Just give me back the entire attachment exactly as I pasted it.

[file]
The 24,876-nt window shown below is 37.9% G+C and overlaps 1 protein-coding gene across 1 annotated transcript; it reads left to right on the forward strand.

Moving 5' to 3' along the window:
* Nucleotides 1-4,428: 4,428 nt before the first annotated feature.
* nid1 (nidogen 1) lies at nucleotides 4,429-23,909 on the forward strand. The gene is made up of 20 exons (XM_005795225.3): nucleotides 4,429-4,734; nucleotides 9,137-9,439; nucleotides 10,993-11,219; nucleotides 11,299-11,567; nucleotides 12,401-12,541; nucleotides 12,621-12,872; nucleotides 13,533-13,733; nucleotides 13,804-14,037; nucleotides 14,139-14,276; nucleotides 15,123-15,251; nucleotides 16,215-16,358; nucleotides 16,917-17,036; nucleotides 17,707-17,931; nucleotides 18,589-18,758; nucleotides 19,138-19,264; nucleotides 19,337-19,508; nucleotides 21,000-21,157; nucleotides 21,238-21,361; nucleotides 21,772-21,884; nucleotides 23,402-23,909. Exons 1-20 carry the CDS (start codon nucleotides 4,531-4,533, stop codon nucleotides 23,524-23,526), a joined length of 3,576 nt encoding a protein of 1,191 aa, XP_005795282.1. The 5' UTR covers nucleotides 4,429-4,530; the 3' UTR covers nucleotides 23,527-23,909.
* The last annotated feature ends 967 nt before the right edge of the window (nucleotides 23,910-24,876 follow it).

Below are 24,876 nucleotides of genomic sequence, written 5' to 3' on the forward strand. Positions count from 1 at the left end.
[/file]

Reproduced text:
The 24,876-nt window shown below is 37.9% G+C and overlaps 1 protein-coding gene across 1 annotated transcript; it reads left to right on the forward strand.

Moving 5' to 3' along the window:
* Nucleotides 1-4,428: 4,428 nt before the first annotated feature.
* nid1 (nidogen 1) lies at nucleotides 4,429-23,909 on the forward strand. The gene is made up of 20 exons (XM_005795225.3): nucleotides 4,429-4,734; nucleotides 9,137-9,439; nucleotides 10,993-11,219; nucleotides 11,299-11,567; nucleotides 12,401-12,541; nucleotides 12,621-12,872; nucleotides 13,533-13,733; nucleotides 13,804-14,037; nucleotides 14,139-14,276; nucleotides 15,123-15,251; nucleotides 16,215-16,358; nucleotides 16,917-17,036; nucleotides 17,707-17,931; nucleotides 18,589-18,758; nucleotides 19,138-19,264; nucleotides 19,337-19,508; nucleotides 21,000-21,157; nucleotides 21,238-21,361; nucleotides 21,772-21,884; nucleotides 23,402-23,909. Exons 1-20 carry the CDS (start codon nucleotides 4,531-4,533, stop codon nucleotides 23,524-23,526), a joined length of 3,576 nt encoding a protein of 1,191 aa, XP_005795282.1. The 5' UTR covers nucleotides 4,429-4,530; the 3' UTR covers nucleotides 23,527-23,909.
* The last annotated feature ends 967 nt before the right edge of the window (nucleotides 23,910-24,876 follow it).

Below are 24,876 nucleotides of genomic sequence, written 5' to 3' on the forward strand. Positions count from 1 at the left end.